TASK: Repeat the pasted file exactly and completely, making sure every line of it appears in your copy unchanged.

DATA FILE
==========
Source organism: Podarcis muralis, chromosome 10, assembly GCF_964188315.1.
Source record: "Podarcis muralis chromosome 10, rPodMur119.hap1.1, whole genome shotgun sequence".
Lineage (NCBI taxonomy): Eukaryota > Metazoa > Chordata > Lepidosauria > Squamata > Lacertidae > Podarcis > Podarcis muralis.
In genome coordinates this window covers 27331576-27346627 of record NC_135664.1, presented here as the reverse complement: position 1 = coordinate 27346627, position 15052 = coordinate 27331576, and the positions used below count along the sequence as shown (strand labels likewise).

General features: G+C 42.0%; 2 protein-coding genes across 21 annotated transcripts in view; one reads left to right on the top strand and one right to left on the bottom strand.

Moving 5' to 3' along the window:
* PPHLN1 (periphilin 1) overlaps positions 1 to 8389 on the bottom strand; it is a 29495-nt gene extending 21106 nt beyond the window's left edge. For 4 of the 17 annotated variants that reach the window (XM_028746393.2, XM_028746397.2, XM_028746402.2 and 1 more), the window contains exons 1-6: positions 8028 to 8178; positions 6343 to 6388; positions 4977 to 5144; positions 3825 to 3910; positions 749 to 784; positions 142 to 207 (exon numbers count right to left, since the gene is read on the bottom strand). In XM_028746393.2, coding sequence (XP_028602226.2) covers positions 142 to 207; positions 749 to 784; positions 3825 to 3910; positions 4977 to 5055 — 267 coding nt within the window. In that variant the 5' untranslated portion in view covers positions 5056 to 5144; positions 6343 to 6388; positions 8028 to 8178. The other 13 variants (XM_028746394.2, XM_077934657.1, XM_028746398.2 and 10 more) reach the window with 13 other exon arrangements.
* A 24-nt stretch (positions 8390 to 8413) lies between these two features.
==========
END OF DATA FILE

Source organism: Podarcis muralis, chromosome 10, assembly GCF_964188315.1.
Source record: "Podarcis muralis chromosome 10, rPodMur119.hap1.1, whole genome shotgun sequence".
Lineage (NCBI taxonomy): Eukaryota > Metazoa > Chordata > Lepidosauria > Squamata > Lacertidae > Podarcis > Podarcis muralis.
In genome coordinates this window covers 27331576-27346627 of record NC_135664.1, presented here as the reverse complement: position 1 = coordinate 27346627, position 15052 = coordinate 27331576, and the positions used below count along the sequence as shown (strand labels likewise).

General features: G+C 42.0%; 2 protein-coding genes across 21 annotated transcripts in view; one reads left to right on the top strand and one right to left on the bottom strand.

Moving 5' to 3' along the window:
* PPHLN1 (periphilin 1) overlaps positions 1 to 8389 on the bottom strand; it is a 29495-nt gene extending 21106 nt beyond the window's left edge. For 4 of the 17 annotated variants that reach the window (XM_028746393.2, XM_028746397.2, XM_028746402.2 and 1 more), the window contains exons 1-6: positions 8028 to 8178; positions 6343 to 6388; positions 4977 to 5144; positions 3825 to 3910; positions 749 to 784; positions 142 to 207 (exon numbers count right to left, since the gene is read on the bottom strand). In XM_028746393.2, coding sequence (XP_028602226.2) covers positions 142 to 207; positions 749 to 784; positions 3825 to 3910; positions 4977 to 5055 — 267 coding nt within the window. In that variant the 5' untranslated portion in view covers positions 5056 to 5144; positions 6343 to 6388; positions 8028 to 8178. The other 13 variants (XM_028746394.2, XM_077934657.1, XM_028746398.2 and 10 more) reach the window with 13 other exon arrangements.
* A 24-nt stretch (positions 8390 to 8413) lies between these two features.